I am cussin' every time I turn on the TV and hear liberal pundits accuse the GOP Presidential candidates of outright racism and of the use of racial code words. It's as if we're existing in a pre-civil rights revolution time warp instead of the 21st century where race in America ain't what it used to be.
The charges of racism are interspersed with accusations of class warfare inasmuch as Mitt Romney, the pundits say, admitted to being unconcerned with the very poor, they who have a safety net, according to Romney. Conservatives, too, bandy about bold allegations of class warfare, when they criticize President Barack Obama's campaign rhetoric, accusations which the liberal pundits cite as further examples of race-baiting by white conservatives against America's first African-American president.
When it comes to racial paranoia MSNBC is in a bizarro world of its own. Andrea Mitchell, among others, decried Newt Gingrich's racial overtones as "dog whistles" aimed at white voters. Chris Matthews piped in, accusing The Newt of the racially charged use of "Juan" when Gingrich answered a question from journalist Juan Williams during the South Carolina debate. And MSNBC star host Rachel Maddow inveighed that Gingrich, when he chastised Obama as "Entertainer-in-Chief -- for Obama's having crooned at the Apollo Theater--was depicting Obama as a minstrel; she said Gingrich's criticism was sheer race-baiting, an example of Gingrich's "calling out to minstrelsy."
Obama as minstrel.
Obama as shirker.
Obama as incompetent -- these are, to the liberal pundits, all racial code words -- examples of GOPers vying for his job engaging in modern-day racism.
It's as if every critical word of Barack Obama is to be dissected for proof that the GOP candidates running for President are crude or subtle racists; and their non-white backers and party members are castigated as mere vassals of the white power structure, and as traitors to their race. The harshest calumny has been aimed at GOP Congressman Allen West; but Herman Cain, Ron Christie, and South Carolina Governor Nikki Haley have been ripped too by malicious name-calling based on their race and their political persuasion. The noisy whisper is, "How can any self-respecting black, Latino or Asian front for this crop of Republicans who are so hostile to civil rights and who use racial coda to appeal to an angry white electorate?"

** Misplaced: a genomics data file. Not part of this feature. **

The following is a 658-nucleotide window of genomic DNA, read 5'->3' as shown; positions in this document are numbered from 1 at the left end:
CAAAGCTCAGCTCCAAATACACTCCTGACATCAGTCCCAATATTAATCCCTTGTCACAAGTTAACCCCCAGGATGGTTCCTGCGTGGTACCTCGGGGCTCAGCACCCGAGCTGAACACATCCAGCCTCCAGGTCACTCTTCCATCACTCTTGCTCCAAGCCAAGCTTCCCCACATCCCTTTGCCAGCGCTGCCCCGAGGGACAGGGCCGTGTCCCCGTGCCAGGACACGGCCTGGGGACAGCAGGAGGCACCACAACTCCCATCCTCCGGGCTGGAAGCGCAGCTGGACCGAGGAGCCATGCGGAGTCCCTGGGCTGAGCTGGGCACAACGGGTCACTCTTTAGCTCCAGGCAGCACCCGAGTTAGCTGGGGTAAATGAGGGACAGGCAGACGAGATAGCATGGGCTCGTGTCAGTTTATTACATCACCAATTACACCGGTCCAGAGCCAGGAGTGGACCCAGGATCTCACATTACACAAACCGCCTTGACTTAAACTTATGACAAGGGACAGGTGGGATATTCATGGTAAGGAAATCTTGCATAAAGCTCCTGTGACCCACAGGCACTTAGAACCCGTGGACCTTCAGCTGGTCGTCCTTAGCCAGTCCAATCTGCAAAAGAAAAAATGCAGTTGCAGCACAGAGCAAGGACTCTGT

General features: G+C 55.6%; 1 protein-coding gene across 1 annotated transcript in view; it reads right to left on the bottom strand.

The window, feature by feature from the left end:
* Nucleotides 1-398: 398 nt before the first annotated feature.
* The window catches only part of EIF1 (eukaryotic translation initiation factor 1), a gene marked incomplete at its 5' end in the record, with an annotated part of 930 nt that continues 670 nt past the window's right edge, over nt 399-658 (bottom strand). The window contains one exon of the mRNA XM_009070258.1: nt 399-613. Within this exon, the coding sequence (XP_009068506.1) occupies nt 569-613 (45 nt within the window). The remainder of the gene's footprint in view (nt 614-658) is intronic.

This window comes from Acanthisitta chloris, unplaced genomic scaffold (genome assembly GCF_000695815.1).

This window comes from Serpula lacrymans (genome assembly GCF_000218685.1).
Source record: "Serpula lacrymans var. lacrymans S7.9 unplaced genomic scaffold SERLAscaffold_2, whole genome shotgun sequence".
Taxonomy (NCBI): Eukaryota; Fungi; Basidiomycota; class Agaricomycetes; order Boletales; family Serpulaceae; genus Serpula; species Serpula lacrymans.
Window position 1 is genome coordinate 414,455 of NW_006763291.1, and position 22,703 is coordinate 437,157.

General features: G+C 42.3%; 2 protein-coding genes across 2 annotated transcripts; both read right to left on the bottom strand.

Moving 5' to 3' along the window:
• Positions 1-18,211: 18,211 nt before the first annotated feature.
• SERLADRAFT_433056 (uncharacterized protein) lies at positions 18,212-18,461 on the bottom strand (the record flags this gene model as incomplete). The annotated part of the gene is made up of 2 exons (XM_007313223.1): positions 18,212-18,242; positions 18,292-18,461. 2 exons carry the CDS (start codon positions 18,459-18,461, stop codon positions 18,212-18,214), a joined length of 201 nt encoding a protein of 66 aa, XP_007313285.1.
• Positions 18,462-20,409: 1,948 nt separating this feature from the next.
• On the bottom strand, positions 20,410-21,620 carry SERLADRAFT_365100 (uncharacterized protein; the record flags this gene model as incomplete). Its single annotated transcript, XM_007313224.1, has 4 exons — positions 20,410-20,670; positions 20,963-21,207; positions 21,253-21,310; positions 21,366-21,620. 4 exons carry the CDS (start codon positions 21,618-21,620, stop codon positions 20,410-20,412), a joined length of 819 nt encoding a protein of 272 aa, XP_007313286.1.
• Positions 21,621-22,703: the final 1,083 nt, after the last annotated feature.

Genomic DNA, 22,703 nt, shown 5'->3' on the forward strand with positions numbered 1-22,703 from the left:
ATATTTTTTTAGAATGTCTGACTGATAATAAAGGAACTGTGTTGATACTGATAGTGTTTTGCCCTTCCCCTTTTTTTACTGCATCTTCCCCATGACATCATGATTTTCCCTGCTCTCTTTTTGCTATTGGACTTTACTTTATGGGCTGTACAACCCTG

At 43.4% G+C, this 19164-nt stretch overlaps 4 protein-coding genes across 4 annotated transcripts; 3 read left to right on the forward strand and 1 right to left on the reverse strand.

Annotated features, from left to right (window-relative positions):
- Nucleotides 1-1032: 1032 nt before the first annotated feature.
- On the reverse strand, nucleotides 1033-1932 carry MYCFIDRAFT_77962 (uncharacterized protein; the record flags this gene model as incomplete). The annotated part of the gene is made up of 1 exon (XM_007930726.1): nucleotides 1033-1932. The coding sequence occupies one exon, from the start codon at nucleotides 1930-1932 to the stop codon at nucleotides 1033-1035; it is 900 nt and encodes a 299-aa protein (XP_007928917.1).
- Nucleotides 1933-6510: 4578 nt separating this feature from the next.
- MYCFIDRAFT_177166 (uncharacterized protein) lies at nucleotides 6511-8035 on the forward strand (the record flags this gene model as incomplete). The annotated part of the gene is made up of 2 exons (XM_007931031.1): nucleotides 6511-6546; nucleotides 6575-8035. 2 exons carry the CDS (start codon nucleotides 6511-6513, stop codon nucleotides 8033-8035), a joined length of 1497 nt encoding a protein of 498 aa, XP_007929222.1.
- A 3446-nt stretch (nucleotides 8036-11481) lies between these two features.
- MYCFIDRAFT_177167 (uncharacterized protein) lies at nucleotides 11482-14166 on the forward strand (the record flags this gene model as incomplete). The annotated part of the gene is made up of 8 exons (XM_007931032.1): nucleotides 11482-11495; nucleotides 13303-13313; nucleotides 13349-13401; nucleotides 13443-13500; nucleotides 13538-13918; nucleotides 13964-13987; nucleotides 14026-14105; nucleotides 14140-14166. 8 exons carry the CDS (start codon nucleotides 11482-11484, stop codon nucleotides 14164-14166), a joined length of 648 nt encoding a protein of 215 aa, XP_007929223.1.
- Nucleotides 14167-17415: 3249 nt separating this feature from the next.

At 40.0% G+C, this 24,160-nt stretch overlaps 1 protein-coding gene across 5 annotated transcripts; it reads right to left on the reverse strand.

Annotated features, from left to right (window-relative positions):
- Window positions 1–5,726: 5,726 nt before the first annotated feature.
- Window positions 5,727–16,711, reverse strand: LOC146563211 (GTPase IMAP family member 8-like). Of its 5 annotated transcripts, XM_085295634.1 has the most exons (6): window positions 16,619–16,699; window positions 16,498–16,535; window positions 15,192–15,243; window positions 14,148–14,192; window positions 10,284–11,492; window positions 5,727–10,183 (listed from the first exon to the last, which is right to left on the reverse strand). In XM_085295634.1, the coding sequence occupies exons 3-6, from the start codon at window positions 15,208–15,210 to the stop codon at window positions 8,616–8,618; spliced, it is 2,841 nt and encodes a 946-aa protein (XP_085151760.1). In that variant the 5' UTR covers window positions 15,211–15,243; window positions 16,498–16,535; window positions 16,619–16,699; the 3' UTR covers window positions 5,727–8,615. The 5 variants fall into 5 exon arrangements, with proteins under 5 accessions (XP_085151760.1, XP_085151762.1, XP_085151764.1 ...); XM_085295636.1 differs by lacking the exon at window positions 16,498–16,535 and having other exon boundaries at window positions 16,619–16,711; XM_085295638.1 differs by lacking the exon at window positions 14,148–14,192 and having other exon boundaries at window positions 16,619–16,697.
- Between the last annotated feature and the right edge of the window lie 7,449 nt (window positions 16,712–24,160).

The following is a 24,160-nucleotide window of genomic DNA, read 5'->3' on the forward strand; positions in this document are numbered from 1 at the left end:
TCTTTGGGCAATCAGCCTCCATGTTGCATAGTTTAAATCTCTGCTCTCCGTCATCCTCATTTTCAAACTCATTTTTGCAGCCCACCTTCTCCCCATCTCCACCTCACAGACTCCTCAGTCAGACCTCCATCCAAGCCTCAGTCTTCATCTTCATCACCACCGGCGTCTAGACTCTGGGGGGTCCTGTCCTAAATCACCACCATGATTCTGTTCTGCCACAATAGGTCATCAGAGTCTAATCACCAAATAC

I am a civil rights specialist and I know something about racism -- in its overt and subtle forms -- and many guises. But I am still waiting for hard evidence that Newt Gingrich, Mitt Romney, Ron Paul, and Rick Santorum are running a Southern strategy for the White House prize -- seeking and intending to divide the electorate along racial lines, passions and fears. Yes, yes, yes, I know, the "historian" Gingrich has accused President Obama of being the "food stamps president," but that was a laughable moment, not racial coda. Everybody knows, except the "historian" Gingrich, that LBJ was our "food stamps president." It was Johnson, the former segregationist, who established the federal food stamp program as a response to a national hunger and malnutrition crisis. In fact, as everyone knows, most Americans on food stamps are whites, not blacks.
Still, the pundits at MSNBC assure me that Gingrich is race-baiting when he calls Obama "the food stamps president," and that Romney, the patrician, is out of touch with black and poor folks because he is, after all, a very wealthy man. But wasn't also JFK, and Nelson Rockefeller, and FDR? Wealth alone is not the litmus test for being "out of touch." Nor is double speak, constant compromise, or pretense at caring for the downtrodden sure signs of progressive politics.